How Petra Was Built
From the time of its modern discovery in 1812, Petra has been immortalized by artists, poets and filmmakers!
Petra is an abandoned city in the area of today’s Jordan, and in times of antiquity was the capital of Nabateiah. It is famous for its Hellenistic structures carved in rocks, but also the water system, which was discovered in the West in 1812.
The capital city of Petra (which means ‘rock’) lies in a natural basin that accessed water through a permanent tract.
The area was prone to flooding and the city dwellers used dams, wells, cisterns and water conduits to direct and store water.
The Nabataens (the inhabitants of Petra) lived in a natural oasis and enjoyed great prosperity. Some of their buildings were free-standing while others were carved from the natural rock.
The Nabataens used sandstone to create complex structures such as vaults, domes and arches. The stone was cut from a local quarry and transported to the site by a sledge that was dragged over rollers. They also used luxury materials such as juniper and olive wood, marble and limestone.
During the building process the craftsmen used pulleys, ladders and ropes to carve their monuments. Working from top to bottom they used picks, hammers and claw chisels on the outer surfaces. Influenced by the craftsmen of Alexandria, the Nabataens created a complex city compound that included houses, tombs, a treasury and an amphitheatre.
The city was full of greenery and flowers. River has occasionally caused floods, although most of the year the riverbed was dry. Even today the river flows occasionally. At the top of the surrounding mountains there were fortresses from which the whole area was monitored and in time saw the arrival of the enemy.
Petra is located half way between the Gulf of Aqaba to the Dead Sea at a height of 800 up to 1,350 meters above sea level in a wide valley in the hilly area of Edom.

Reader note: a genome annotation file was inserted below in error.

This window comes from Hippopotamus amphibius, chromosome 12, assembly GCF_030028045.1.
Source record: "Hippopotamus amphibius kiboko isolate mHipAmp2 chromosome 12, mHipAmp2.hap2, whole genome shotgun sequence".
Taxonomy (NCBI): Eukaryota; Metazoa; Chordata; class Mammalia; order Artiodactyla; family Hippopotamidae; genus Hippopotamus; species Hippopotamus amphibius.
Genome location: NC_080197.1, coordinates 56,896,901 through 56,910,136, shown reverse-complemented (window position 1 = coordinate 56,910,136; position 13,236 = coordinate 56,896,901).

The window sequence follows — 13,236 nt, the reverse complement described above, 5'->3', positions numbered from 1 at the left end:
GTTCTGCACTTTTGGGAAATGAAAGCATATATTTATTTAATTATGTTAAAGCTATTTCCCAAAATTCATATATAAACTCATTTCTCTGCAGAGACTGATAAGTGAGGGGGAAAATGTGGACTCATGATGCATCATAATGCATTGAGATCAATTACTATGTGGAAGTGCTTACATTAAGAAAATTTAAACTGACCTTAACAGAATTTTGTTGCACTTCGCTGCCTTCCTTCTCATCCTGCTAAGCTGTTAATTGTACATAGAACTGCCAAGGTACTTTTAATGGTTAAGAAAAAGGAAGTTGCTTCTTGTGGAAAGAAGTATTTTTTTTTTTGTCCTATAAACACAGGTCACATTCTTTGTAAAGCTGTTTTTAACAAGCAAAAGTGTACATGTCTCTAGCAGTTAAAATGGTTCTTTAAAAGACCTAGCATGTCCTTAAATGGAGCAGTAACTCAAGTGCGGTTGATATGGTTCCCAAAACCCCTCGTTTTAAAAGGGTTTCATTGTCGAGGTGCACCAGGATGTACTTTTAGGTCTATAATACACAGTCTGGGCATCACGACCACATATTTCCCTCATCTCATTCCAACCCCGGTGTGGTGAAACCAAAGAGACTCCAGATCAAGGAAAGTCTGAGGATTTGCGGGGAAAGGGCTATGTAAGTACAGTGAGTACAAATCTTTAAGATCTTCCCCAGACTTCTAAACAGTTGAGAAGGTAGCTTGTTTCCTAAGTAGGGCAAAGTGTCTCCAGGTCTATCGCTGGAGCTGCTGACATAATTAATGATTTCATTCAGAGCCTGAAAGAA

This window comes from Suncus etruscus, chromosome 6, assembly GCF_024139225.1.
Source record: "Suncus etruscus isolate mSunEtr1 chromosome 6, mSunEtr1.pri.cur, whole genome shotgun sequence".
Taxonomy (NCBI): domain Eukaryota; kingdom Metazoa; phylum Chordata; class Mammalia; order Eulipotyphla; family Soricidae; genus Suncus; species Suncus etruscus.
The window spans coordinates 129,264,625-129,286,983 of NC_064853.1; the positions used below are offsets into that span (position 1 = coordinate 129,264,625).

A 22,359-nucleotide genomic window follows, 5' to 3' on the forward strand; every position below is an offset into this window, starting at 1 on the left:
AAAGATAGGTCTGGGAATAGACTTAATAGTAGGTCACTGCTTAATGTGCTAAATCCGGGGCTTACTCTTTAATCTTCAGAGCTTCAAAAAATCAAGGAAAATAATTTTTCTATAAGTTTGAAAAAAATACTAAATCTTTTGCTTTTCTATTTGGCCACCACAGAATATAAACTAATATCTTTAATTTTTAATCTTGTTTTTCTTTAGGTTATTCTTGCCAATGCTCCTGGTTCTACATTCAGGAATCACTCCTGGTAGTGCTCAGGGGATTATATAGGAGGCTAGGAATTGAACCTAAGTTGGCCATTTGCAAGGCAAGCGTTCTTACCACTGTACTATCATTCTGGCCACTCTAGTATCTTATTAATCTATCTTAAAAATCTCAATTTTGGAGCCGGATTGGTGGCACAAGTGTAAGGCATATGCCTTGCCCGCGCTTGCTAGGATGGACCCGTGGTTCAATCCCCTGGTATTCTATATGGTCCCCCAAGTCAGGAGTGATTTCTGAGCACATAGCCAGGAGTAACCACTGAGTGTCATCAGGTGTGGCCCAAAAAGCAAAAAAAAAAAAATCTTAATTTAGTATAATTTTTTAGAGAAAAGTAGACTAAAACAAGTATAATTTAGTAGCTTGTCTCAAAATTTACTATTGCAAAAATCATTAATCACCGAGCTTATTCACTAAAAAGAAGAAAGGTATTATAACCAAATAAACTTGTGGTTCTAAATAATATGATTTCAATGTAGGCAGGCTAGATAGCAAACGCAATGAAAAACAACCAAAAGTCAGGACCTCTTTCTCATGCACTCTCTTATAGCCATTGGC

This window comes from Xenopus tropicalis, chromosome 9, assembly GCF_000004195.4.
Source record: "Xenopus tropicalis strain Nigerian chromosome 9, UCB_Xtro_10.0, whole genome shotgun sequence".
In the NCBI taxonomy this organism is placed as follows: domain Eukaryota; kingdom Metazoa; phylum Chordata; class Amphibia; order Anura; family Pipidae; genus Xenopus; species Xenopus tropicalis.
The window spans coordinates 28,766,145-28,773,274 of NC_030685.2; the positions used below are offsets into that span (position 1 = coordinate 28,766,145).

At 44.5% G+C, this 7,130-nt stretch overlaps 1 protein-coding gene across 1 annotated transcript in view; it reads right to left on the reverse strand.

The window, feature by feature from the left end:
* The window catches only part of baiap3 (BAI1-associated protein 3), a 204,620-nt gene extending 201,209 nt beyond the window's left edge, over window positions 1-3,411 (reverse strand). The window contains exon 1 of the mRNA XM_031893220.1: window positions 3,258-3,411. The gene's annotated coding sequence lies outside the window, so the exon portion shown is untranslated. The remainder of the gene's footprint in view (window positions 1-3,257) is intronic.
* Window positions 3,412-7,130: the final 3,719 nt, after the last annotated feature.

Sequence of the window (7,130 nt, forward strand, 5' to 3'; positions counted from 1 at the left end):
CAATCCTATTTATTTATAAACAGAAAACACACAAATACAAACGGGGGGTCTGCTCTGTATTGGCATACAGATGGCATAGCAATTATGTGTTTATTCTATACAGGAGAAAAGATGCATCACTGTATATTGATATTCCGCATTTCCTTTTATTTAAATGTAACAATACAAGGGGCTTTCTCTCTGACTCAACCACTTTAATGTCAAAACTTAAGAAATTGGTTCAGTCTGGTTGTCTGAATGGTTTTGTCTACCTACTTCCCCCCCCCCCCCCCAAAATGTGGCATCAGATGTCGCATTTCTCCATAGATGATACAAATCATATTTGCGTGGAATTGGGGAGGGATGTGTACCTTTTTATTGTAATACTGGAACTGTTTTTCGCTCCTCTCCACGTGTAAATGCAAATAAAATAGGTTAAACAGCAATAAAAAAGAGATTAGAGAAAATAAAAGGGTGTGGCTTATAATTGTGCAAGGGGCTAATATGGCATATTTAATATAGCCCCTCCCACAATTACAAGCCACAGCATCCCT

Thanks to its strategically favorable position at the intersection of several caravan routes that united Egypt with Syria and southern Arabia with the Mediterranean, the city was in the 5th century BC. Cr. until the 3rd century our era was a very important trading center.
Petra particularly controlled the intersection on the incense route. This ancient trade route traveled from Yemen along the Arabian west coast of the Arabian Peninsula, and at Petra, it drove northwest to Gaza and the other northward to Damascus.
Today, it is possible to reach Petar only by a narrow mountain slope from the northwest or a rocky cliff from the east, which is about 1.5 km long and the rocks between which reach a height of about 200 m while in the narrowest place is only 2 m wide.
Life at Petra
Because of this, Petra was a cosmopolitan and cultivated city that was well sustained by commerce, agriculture and water.
The population, believed to have been about 40,000 people, was familiar with foreign migrants, their crafts and trading goods. Artistic merit is visible in the decoration of the elaborate buildings and tombs.
Each home was a small temple. The adored God of Petra was Dushara al-‘Uzza. He represented the divine connection between earth and heaven. The city itself developed around the main temple of Qasr al-Bint, dedicated to the Supreme God.
In one of the rocks you can see a carved large elephant that was a great attraction for this ancient people. In the rocks you can see the engraved about 4,000 original texts of writers in the common language of Bedouin. These inscriptions mainly reveal the reasons for the existence of certain structures, their religious feelings, and the names of burnt deceased.
The city was abandoned in the 13th century and then forgotten among the people of the West!
Keeping Petra safe
The Petra National Trust was established in 1989. Its aim is to protect this World Heritage Site. Petra is now recognized as one of the world’s most endangered archaeological centres. Not only is it damaged by flooding and salt erosion, but also by tourism.
Planes and helicopters, once used for aerial tours, threatened the stability of the area. Thanks to the work of the Trust they have now been banned.
The Trust deals with issues that concern the local inhabitants who use the site as homes, storehouses and stables.